For many years the accepted method of cannulating an AV fistulas for hemodialysis has been the “site rotation or rope ladder” technique. Rotating needle sites was thought to prolong the life of the fistula and minimize aneurism formation.
In the last few years the “buttonhole or single site” cannulation technique has gained popularity. Once healed the buttonhole is similar to the tunnel created in a pierced ear. Less pain with needle insertion, ease of use to promote self cannulation for home dialysis, and use in patients with short fistula lengths are the intended benefits of this technique.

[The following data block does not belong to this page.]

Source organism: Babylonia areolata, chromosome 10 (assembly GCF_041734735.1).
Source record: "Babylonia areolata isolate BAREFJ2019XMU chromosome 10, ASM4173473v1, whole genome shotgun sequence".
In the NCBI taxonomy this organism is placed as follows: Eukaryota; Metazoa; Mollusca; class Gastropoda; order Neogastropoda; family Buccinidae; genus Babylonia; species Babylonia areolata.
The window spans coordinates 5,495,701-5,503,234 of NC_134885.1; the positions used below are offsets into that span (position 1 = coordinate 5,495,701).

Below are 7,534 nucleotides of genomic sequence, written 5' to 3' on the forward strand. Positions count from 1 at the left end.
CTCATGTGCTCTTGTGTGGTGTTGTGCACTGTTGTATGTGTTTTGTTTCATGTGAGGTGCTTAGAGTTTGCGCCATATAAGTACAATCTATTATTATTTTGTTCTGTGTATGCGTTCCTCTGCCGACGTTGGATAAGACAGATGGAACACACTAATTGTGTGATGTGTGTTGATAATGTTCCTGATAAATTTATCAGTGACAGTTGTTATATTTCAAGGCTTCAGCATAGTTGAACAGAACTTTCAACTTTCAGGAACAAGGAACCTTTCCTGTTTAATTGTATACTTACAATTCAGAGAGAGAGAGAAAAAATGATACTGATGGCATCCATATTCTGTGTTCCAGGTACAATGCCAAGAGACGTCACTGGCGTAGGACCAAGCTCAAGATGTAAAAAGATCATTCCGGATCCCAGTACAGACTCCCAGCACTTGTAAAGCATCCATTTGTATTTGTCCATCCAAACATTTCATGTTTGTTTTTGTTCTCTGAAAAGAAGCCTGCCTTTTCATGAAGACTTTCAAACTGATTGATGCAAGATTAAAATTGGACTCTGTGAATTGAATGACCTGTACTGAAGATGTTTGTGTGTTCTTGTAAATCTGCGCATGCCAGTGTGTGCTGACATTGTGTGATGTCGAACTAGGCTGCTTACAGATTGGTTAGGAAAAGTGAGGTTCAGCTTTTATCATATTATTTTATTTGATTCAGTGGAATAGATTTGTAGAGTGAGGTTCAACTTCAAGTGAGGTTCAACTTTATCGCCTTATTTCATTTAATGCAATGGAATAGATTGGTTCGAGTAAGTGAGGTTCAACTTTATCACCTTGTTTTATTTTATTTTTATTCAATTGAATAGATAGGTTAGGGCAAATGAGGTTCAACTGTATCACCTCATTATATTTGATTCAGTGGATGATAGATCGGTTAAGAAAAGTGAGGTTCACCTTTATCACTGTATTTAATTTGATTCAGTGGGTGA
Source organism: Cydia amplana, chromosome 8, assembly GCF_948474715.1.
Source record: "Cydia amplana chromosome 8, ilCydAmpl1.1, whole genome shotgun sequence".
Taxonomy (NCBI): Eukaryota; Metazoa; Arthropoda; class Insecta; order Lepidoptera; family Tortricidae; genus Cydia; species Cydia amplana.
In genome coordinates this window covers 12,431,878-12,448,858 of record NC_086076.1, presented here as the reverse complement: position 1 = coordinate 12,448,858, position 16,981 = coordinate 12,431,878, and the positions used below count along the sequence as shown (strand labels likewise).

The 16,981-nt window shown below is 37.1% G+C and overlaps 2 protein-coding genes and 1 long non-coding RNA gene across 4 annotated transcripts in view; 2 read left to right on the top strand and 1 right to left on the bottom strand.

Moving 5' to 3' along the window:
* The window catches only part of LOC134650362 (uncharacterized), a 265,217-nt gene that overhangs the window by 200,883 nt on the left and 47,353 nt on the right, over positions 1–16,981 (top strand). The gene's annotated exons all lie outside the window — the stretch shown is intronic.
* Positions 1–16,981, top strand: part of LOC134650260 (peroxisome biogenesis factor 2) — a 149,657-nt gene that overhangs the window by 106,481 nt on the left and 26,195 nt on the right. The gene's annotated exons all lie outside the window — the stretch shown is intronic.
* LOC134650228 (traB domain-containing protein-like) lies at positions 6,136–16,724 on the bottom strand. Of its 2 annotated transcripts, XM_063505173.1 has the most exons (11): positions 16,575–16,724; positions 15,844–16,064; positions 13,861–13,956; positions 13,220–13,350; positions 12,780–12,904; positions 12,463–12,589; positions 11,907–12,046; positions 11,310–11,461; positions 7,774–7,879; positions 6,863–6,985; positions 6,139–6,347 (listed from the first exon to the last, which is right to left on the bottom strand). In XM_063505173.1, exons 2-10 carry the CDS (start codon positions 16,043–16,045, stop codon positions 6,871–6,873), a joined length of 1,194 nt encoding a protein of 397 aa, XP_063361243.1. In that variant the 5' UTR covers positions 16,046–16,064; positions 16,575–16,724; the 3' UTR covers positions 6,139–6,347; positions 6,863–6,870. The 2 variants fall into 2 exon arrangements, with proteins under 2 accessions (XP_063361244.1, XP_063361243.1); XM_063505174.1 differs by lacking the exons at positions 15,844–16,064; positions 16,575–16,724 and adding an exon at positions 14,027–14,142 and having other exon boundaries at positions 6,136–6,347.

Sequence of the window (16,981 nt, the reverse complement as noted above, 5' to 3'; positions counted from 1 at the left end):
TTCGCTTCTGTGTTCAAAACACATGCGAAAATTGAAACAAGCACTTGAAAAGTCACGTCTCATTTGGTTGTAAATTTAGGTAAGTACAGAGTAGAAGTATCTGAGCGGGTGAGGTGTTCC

As use of the buttonhole method spreads, the benefits and risks are becoming all too apparent. Historically, AV fistulas were known to have very, very low incidence of infection and as more facilities adopt the buttonhole technique, fistula infections and serious septic infections related to AV fistulas are on the rise.
Okay, here’s the deal, I don’t know which technique is better! There are proponents on both sides of the isle with very strong opinions about this subject. All I do know is that having dealt with several septic infections caused by infected buttonholed fistulas is, I think we need to rethink this method. Perhaps new and improved is not always better. So . . . buyer beware!